When a party seeks to file an amended complaint, she must
contemporaneously provide the proposed amendment. See Twohy v.
First Nat'l Bank of Chicago, 758 F.2d 1185, 1197 (7th Cir.
1985). Catherine has actually submitted two amended complaints:
one with the initial motion and one in conjunction with her
reply. However, her motion offers no rationale for the failure to
make the proposed changes prior to the entry of judgment. The
first amended complaint is accompanied by a sparse invocation of
Rules 15(a) and 59(e) and a statement that Catherine has
attempted to draft a complaint that does not suffer the infirmities that led to dismissal of its predecessor. Her reply
brief states that she misunderstood the proceedings that
transpired when she first presented her motions, but still absent
is any justification for her delay in bringing the additional
material contained in her proposed amendments to this court's
attention. Catherine seems to point to her status as a pro se
party to excuse the failure to raise these additions earlier in
the proceedings. While we must and do take into account
Catherine's lack of legal training by liberally construing her
submissions, a pro se plaintiff must supply at least
understandable allegations to underpin an assertion or claim.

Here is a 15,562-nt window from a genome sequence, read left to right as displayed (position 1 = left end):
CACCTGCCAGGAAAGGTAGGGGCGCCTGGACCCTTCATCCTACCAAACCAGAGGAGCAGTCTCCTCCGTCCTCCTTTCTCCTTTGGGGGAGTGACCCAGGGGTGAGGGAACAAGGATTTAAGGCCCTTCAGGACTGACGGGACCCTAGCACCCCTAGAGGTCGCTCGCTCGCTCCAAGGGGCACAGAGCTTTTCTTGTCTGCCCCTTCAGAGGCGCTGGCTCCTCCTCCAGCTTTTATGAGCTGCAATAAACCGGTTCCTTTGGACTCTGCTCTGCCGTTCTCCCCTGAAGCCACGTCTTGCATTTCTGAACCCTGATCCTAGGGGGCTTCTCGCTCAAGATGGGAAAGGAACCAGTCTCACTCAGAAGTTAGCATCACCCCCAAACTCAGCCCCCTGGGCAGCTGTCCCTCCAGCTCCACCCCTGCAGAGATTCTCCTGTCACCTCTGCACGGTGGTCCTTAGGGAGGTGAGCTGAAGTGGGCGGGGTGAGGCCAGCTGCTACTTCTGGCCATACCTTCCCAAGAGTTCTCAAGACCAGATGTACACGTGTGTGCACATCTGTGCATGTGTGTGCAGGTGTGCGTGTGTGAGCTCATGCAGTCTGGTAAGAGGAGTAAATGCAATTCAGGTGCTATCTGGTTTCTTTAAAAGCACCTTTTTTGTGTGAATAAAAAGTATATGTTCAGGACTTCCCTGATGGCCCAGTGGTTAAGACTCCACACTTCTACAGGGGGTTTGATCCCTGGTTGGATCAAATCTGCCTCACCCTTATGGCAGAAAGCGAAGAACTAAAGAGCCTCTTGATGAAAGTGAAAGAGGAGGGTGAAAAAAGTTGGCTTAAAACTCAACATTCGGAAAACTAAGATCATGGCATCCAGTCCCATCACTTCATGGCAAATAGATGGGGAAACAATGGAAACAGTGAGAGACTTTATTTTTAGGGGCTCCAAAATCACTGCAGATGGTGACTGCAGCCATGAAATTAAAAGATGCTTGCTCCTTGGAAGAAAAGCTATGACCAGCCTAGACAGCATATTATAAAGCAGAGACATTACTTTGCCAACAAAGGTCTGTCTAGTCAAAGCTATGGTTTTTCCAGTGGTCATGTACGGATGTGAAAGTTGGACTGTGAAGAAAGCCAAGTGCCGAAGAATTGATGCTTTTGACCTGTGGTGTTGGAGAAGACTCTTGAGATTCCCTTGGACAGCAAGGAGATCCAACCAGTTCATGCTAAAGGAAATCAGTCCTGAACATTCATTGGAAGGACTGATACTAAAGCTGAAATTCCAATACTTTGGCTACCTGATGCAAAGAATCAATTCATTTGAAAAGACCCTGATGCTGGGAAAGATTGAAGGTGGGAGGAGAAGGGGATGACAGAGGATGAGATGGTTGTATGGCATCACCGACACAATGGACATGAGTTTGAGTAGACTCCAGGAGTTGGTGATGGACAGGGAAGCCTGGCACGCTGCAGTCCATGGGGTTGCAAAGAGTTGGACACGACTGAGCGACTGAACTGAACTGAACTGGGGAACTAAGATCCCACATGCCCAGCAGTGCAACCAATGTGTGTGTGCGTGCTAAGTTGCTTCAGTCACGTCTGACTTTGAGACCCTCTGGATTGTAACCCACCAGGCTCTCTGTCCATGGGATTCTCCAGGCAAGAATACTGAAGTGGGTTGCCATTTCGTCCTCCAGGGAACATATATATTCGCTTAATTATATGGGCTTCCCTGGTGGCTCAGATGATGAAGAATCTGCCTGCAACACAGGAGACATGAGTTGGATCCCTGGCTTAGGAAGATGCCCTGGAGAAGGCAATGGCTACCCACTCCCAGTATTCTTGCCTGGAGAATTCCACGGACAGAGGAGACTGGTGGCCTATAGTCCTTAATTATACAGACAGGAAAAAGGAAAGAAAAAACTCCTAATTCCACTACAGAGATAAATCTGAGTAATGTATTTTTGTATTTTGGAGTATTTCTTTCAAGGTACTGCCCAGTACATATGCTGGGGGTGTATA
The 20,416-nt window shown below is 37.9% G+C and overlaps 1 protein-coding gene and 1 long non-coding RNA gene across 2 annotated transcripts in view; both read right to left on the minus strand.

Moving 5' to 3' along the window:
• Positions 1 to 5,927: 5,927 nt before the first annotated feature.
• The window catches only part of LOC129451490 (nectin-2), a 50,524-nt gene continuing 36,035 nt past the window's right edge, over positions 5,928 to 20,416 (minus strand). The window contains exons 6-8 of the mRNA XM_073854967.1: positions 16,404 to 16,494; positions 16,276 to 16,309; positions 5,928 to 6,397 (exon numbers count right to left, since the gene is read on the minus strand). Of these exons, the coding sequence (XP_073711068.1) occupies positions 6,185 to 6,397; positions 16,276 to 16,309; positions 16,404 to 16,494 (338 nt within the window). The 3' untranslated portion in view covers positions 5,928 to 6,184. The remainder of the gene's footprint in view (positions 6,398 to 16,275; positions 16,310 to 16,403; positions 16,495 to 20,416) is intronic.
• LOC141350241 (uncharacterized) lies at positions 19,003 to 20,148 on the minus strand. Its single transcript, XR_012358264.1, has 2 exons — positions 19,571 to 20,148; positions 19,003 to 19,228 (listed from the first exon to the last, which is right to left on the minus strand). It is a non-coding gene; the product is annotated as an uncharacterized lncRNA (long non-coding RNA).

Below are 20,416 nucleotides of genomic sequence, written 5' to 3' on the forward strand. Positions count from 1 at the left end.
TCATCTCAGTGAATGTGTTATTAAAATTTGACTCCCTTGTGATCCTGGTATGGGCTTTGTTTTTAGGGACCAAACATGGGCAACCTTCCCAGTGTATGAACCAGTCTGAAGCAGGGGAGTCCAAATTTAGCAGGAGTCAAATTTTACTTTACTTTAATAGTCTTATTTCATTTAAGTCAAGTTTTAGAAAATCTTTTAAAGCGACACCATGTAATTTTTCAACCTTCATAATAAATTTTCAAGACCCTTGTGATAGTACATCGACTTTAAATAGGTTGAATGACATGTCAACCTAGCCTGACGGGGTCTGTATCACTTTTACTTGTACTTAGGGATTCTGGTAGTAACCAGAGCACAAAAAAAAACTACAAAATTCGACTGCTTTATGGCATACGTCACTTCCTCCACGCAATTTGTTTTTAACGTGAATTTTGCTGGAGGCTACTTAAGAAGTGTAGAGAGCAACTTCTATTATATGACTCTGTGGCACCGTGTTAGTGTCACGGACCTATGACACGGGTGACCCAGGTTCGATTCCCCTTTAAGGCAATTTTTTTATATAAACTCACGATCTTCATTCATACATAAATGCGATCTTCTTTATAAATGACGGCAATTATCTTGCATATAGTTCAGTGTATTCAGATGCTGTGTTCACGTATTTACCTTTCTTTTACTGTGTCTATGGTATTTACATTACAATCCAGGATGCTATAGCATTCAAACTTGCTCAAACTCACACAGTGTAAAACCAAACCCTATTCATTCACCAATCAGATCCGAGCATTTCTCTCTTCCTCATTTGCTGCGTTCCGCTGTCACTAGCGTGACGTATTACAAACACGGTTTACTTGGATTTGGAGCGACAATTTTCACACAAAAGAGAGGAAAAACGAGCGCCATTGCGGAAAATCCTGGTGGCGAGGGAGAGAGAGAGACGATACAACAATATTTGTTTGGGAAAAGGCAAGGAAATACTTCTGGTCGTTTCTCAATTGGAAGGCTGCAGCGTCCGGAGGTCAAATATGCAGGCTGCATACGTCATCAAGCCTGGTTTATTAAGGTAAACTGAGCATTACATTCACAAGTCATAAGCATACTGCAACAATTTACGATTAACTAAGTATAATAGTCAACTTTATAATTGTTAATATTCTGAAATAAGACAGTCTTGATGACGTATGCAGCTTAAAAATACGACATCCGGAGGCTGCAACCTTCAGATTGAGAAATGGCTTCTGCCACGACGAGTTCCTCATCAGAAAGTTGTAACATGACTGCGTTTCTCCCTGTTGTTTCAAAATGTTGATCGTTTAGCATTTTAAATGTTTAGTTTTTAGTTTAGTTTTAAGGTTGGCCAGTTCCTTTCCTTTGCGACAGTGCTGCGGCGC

See Greer v. Bd. of Ed. of Chicago, 267 F.3d 723, 727 (7th
Cir. 2001). In other words, the required forgiveness of technical
errors by a pro se party does not equate to a pass on
substantive soundness of the heart of an argument or theory.
Catherine has provided no explanation for her delay, and we
consequently are left only with the conclusion that it is undue.
Furthermore, neither amendment cures the problems identified in
our prior opinion; the grounds for dismissal of the initial
complaint are still present. First, the allegations of the new
pleadings still establish that school officials had sufficient
grounds to establish a reasonable suspicion that Catherine was in
possession of illegal materials on school grounds. The facts
added to the amended complaints do nothing to negate the
reasonableness of the initial suspicion that led to the request
to search Catherine's purse. In addition, the allegations of the proposed
amendments establish that Catherine had two hearings on her